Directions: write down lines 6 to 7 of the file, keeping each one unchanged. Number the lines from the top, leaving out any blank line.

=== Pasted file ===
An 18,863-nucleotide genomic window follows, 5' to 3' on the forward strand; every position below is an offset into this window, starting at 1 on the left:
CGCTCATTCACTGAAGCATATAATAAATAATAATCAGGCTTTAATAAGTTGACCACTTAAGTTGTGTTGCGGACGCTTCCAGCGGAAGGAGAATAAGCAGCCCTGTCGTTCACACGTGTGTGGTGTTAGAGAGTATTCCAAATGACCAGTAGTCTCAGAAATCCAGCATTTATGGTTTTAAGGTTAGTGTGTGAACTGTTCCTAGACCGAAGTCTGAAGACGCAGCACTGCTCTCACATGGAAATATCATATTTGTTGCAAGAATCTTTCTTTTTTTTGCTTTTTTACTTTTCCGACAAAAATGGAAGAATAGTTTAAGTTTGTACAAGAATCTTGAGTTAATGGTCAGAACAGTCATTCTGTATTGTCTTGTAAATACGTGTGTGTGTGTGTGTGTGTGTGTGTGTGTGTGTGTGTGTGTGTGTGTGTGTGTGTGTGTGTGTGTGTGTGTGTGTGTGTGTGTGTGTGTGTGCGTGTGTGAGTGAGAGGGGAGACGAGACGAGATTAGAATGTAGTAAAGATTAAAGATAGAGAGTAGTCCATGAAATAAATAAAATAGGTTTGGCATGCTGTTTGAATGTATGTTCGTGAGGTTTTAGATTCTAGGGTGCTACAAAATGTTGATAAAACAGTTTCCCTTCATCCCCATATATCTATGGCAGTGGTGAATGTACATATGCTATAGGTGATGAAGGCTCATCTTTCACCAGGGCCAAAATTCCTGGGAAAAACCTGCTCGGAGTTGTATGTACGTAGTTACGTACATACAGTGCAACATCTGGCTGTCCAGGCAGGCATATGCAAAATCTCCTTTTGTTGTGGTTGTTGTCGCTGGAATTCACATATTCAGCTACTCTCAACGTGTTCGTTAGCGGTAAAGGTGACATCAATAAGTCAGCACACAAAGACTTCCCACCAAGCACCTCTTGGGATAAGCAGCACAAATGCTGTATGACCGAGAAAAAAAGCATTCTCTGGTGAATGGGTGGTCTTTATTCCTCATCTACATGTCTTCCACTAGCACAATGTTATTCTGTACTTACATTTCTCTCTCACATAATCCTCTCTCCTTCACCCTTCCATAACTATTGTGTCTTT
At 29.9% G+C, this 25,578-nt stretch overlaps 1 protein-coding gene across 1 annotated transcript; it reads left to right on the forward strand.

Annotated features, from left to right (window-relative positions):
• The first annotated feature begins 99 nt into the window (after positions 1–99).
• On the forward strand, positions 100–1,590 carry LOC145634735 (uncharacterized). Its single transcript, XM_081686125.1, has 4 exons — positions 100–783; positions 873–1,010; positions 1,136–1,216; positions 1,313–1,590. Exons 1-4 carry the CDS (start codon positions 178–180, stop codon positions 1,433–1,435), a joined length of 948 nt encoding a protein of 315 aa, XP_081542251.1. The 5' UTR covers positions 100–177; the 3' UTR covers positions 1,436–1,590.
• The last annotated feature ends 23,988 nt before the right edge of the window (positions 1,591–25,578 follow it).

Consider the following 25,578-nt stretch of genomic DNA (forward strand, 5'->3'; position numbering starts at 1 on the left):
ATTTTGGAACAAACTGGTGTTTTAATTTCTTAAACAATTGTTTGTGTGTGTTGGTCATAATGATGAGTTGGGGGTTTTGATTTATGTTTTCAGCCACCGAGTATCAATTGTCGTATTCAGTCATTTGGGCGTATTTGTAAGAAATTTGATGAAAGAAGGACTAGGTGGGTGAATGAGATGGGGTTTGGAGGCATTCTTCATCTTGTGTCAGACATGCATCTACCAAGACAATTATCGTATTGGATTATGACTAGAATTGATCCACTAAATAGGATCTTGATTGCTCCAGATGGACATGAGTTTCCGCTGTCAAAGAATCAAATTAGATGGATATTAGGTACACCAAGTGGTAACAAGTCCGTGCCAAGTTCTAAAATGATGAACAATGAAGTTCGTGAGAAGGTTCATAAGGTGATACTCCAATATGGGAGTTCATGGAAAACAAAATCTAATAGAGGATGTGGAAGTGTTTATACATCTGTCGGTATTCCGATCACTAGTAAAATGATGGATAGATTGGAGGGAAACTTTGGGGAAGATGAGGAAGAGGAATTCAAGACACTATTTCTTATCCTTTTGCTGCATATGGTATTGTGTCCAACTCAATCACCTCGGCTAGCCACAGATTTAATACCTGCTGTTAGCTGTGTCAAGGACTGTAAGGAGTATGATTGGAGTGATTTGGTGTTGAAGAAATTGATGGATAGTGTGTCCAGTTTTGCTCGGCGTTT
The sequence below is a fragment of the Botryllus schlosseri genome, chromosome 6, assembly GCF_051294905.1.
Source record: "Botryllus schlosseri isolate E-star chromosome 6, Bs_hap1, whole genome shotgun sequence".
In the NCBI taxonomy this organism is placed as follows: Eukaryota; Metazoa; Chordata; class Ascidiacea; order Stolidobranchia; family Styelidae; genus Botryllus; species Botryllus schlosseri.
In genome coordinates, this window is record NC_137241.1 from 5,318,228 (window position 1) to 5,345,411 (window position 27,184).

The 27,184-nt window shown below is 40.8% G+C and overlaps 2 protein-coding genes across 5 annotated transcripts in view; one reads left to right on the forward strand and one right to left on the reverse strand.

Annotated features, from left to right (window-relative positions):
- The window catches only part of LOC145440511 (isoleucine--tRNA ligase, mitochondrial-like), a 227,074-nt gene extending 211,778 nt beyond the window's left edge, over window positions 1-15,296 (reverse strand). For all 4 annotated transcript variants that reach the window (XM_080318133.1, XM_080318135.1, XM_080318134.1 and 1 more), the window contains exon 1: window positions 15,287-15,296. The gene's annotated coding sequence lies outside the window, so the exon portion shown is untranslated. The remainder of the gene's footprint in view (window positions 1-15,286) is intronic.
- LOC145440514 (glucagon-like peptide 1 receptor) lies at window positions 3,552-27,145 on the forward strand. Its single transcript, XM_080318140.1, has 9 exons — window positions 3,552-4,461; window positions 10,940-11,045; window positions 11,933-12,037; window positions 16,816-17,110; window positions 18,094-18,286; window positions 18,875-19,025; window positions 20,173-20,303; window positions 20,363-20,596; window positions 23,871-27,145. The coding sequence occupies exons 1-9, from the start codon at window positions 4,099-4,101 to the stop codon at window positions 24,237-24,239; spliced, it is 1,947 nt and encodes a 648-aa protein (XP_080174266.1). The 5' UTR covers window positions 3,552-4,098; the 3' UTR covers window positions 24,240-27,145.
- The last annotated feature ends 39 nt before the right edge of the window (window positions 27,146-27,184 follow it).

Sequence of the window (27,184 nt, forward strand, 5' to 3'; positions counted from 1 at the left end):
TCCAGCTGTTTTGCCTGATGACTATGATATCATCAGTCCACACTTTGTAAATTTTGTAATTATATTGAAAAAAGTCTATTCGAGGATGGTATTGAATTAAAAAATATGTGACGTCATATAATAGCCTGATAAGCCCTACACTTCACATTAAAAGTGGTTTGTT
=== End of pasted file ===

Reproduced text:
• On the forward strand, positions 100–1,590 carry LOC145634735 (uncharacterized). Its single transcript, XM_081686125.1, has 4 exons — positions 100–783; positions 873–1,010; positions 1,136–1,216; positions 1,313–1,590. Exons 1-4 carry the CDS (start codon positions 178–180, stop codon positions 1,433–1,435), a joined length of 948 nt encoding a protein of 315 aa, XP_081542251.1. The 5' UTR covers positions 100–177; the 3' UTR covers positions 1,436–1,590.
• The last annotated feature ends 23,988 nt before the right edge of the window (positions 1,591–25,578 follow it).